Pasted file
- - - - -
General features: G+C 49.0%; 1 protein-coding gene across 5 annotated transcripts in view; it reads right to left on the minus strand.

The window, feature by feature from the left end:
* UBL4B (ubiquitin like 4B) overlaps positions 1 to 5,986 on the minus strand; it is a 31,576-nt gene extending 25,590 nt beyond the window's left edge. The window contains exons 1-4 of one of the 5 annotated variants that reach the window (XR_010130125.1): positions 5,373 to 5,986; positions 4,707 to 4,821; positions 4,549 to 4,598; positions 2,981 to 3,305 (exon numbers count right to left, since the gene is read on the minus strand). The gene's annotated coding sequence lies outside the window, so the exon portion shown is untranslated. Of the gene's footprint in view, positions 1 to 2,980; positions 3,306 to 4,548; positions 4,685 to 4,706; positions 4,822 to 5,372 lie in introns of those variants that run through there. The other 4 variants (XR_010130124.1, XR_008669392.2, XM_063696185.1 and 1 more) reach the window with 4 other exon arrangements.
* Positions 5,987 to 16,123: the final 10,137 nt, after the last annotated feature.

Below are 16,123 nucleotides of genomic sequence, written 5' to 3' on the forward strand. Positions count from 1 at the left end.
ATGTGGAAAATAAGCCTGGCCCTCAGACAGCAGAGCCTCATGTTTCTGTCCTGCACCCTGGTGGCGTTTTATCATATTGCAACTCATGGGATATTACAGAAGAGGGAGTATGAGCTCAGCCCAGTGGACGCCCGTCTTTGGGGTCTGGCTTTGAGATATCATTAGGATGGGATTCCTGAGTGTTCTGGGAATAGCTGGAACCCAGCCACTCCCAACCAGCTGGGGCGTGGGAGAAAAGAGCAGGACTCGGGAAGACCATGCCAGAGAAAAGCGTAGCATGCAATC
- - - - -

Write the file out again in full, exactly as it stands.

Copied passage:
General features: G+C 49.0%; 1 protein-coding gene across 5 annotated transcripts in view; it reads right to left on the minus strand.

The window, feature by feature from the left end:
* UBL4B (ubiquitin like 4B) overlaps positions 1 to 5,986 on the minus strand; it is a 31,576-nt gene extending 25,590 nt beyond the window's left edge. The window contains exons 1-4 of one of the 5 annotated variants that reach the window (XR_010130125.1): positions 5,373 to 5,986; positions 4,707 to 4,821; positions 4,549 to 4,598; positions 2,981 to 3,305 (exon numbers count right to left, since the gene is read on the minus strand). The gene's annotated coding sequence lies outside the window, so the exon portion shown is untranslated. Of the gene's footprint in view, positions 1 to 2,980; positions 3,306 to 4,548; positions 4,685 to 4,706; positions 4,822 to 5,372 lie in introns of those variants that run through there. The other 4 variants (XR_010130124.1, XR_008669392.2, XM_063696185.1 and 1 more) reach the window with 4 other exon arrangements.
* Positions 5,987 to 16,123: the final 10,137 nt, after the last annotated feature.

Below are 16,123 nucleotides of genomic sequence, written 5' to 3' on the forward strand. Positions count from 1 at the left end.
ATGTGGAAAATAAGCCTGGCCCTCAGACAGCAGAGCCTCATGTTTCTGTCCTGCACCCTGGTGGCGTTTTATCATATTGCAACTCATGGGATATTACAGAAGAGGGAGTATGAGCTCAGCCCAGTGGACGCCCGTCTTTGGGGTCTGGCTTTGAGATATCATTAGGATGGGATTCCTGAGTGTTCTGGGAATAGCTGGAACCCAGCCACTCCCAACCAGCTGGGGCGTGGGAGAAAAGAGCAGGACTCGGGAAGACCATGCCAGAGAAAAGCGTAGCATGCAATC